ALL OF THIS creates an uncomfortable dilemma for the Democrats. Like all Americans, they hope for a short, successful war--exactly the kind of war that will send Bush's approval ratings into the stratosphere and keep their own party out of the White House. Thus, what is undeniably beneficial for the country is politically destructive for the Democrats. Sen. Ted Kennedy's cool reception at Fort Devens last month demonstrates this precarious situation.

Nearly every Democratic presidential hopeful in Congress voted against the force resolution. Opponents of the war included the predictable peace bloc, the entire Democratic leadership and even moderates like Sam Nunn and Lloyd Bentsen, not to mention other vaunted figures like Bill Bradley and David Boren. And New York Governor Mario Cuomo, whose inexperience in foreign affairs already hurts him, cravenly suggested that Saddam could be bought off with a couple of islands and some oil.

OPPOSITION to a popular war alone won't devastate their presidential prospects. But coupled with the Democrats' crippling reputation as the "peace party," it probably will. The leftward lurch of the party since Vietnam has eroded public confidence in its ability to lead. The same party that once championed national strength and self-assertion under Wilson and Kennedy now embraces, to varying degrees, the non-interventionism and pacificism of George McGovern and Walter Mondale.

As Morton Kondracke recently pointed out, 1988 ABC News exit polls showed Bush ahead 88 percent to 12 percent among voters who regarded foreign policy and defense as their most important criteria (compared to a mere 5 percent margin on economic issues). Bush's thus-far stellar performance in the Gulf Crisis will only perpetuate this imbalance.

Even if voters did not support every item on Ronald Reagan's foreign policy agenda--such as his unpopular alliance with the Nicaraguan contras--they were reassured by his stalwart defense of America's national security. Hussein's invasion of Kuwait and the recent misbehavior of the Soviet Union have reminded voters of the need for strong leadership and firm convictions. The amusing image of Michael Dukakis test-driving an army tank during his 1988 campaign is a powerful illustration of the Democrats' failure to offer either.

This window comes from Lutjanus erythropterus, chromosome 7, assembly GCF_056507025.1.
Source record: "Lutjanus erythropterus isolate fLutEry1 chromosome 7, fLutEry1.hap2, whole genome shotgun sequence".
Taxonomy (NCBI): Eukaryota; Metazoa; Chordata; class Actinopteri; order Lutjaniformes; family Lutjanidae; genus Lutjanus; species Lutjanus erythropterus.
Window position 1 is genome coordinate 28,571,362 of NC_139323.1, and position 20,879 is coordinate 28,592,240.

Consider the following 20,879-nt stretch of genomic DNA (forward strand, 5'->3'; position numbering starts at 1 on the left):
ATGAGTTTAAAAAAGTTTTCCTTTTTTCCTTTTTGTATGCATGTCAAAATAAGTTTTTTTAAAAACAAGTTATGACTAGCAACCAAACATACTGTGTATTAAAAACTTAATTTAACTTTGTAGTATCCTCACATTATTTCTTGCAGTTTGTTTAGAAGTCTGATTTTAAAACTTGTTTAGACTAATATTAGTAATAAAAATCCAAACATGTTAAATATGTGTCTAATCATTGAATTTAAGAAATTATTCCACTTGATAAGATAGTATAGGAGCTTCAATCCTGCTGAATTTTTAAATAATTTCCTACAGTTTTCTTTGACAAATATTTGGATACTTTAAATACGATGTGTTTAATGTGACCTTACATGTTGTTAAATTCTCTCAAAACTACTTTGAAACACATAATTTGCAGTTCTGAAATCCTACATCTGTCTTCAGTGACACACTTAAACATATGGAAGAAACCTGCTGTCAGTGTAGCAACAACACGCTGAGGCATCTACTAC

EXPECT Republican candidates to pound their opponents for voting against popular weapons systems like the Patriot and the F-117A Stealth Fighter. To be sure, both parties deserve credit for the current military success in the Gulf. Development of the Tomahawk cruise missile and the Stealth fighter program, for example, took place during the Carter Administration.

But in this debate, as in others like it, the Republicans enjoy the ultimate advantage. They will intensify demands for continued funding of the Strategic Defense Initiative, which uses Patriot-like technology. And they will no doubt remind voters that many Democrats opposed deployment of sea-launched cruise missiles for arms control purposes. Candidates might pose blunt questions like, "How many more pilots would have died had the Democrats been able to kill the Tomahawk?"

The Gulf Crisis will impact much more than just partisan politics. A successful war could tip the balance of power between Congress and the Executive Branch toward the latter. It might also alleviate concerns about America's "decline" that recently put Paul Kennedy on the bestseller list.

But all this speculation about the domestic winners and losers of the war is merely tenative--and perhaps some-what unseemly--while the bullets still fly. In wartime, after all, we're all on the same side.

Election time, however, is a different story.

Mark J. Sneider '92 is publicity director of the Harvard Republican Club.